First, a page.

Employers cited mobile phone use and texting as the biggest time killers, followed by the Internet, office gossip, and social media. Consequences include lower-quality work, reduced morale among workers who must pick up the slack for distracted colleagues, and missed deadlines.
Nathan Zeldes, a Jerusalem-based organizational consultant, identifies email as the biggest waste of time, and he blames employers for failing to limit its use. An office worker can expect to get between 50 and 300 job-related messages a day, he says.
“There’s no way you can read or process that intelligently,” Zeldes says. “And it keeps coming in.”
Useless email and unnecessary interruptions cost the average knowledge worker one day a week in lost productivity, Zeldes says, citing a study he conducted in 2006 while working as an engineer for computer chip maker Intel Corporation. That comes to about $1 billion a year for a company with 50,000 workers.
Email is difficult to resist, Zeldes says. Employees feel compelled to read and respond to messages at any time of the day or night for fear of missing out on important communications or out of a desire to impress coworkers or the boss.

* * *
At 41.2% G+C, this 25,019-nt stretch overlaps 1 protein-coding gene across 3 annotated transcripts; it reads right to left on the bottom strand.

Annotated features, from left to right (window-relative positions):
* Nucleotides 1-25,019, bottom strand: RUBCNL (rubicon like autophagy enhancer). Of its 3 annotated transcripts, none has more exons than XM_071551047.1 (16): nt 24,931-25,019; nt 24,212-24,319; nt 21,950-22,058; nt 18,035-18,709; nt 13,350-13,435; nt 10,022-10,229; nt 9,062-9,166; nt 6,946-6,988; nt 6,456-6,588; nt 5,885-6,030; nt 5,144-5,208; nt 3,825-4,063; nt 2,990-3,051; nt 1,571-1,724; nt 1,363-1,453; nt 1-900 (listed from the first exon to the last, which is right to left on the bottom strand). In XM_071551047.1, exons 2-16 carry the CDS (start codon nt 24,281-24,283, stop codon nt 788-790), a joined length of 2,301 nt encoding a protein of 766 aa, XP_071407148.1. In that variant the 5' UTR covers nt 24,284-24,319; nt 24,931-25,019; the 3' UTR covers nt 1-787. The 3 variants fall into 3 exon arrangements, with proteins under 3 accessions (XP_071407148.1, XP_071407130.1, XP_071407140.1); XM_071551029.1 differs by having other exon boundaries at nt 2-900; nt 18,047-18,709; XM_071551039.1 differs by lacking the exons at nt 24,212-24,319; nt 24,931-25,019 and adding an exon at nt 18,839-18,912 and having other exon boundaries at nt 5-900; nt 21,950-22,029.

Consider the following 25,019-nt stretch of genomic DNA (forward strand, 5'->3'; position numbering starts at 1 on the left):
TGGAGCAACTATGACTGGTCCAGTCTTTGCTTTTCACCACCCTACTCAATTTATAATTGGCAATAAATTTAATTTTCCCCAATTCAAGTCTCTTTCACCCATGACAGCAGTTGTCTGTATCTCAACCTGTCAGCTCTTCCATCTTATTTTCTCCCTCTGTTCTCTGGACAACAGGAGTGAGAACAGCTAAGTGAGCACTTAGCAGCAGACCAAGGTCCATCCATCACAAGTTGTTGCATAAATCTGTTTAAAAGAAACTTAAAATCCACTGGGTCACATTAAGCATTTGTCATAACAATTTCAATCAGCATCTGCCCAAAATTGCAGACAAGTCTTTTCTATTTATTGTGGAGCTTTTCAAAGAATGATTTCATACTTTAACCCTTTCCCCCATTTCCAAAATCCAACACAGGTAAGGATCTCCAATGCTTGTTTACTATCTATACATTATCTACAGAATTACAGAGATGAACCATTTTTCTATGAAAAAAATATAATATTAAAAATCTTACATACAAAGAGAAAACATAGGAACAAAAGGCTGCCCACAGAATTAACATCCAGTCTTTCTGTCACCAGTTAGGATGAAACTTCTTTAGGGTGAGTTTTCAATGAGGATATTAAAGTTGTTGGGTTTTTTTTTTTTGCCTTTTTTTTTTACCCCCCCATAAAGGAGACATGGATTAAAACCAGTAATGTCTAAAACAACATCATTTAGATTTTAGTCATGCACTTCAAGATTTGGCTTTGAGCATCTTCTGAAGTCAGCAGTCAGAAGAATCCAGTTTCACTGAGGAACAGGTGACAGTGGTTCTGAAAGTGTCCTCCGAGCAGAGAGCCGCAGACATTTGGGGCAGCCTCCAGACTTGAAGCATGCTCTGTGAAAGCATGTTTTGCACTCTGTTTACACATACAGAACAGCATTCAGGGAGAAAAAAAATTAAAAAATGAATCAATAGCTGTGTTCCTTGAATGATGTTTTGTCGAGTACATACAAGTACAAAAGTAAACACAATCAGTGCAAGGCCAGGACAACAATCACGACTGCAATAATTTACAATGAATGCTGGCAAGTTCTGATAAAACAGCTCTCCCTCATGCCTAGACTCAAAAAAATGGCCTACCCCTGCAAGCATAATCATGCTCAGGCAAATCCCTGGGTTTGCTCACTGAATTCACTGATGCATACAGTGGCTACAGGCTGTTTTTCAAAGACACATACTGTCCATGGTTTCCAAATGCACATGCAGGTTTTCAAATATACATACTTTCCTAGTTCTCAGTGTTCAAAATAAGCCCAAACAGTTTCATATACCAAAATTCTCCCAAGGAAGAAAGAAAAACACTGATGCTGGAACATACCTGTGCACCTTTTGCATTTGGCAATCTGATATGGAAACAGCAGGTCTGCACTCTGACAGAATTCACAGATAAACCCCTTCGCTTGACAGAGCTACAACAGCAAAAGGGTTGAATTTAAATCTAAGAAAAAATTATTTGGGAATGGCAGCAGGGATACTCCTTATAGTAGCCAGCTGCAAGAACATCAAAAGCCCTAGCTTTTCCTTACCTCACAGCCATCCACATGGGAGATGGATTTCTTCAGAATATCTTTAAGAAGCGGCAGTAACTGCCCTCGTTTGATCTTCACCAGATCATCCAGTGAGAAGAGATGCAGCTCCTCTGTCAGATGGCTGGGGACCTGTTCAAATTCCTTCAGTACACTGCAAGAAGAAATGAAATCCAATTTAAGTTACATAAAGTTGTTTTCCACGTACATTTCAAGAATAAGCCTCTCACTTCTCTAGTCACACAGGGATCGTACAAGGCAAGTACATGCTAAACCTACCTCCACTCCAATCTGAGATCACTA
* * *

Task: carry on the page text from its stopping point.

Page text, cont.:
“I liken it to the prisoner’s dilemma,” he says. “Everybody would love to send less email and go home early. But nobody dares to be the first to cut back.”
Gloria Mark, a PhD psychologist who teaches at the Department of Informatics at the University of California, Irvine, uses a gambling analogy to describe how people are conditioned to use email.
“I call it the Las Vegas phenomenon,” she says. A slot machine player is rewarded at random intervals by an occasional payout. The prospect of another payout is enough to keep the player pulling the handle.
“Randomly reinforced behavior is the hardest behavior to extinguish,” Mark says.
In a 2012 study, Mark found that workers can concentrate on a computer screen only for an average of 75.5 seconds before switching tasks. By last year, that number was down to 47 seconds.
Workers and their bosses have deployed a variety of strategies to combat distraction and overload. Many set aside specific chunks of time to deal with email and ignore their inboxes the rest of the day.
“I spend a lot of time optimizing my email life,” says Voss at NPM. His solution is to “ruthlessly filter” out any message “that’s repetitive, anything that’s routine, anything that I don’t need to know about or deal with.”
“Turn off all notifications. Don’t let things pop up in your face,” counsels Cliff Williams, senior designer for Nextdoor, a San Francisco-based company that calls itself a “private social network for your neighborhood.”
Still, Williams concedes that avoiding distractions is a “constant struggle.”
“It’s kind of like losing weight,” he says. “You lose some and you gain some back.”
Chris Wellisz is a financial journalist based in Washington, D.C.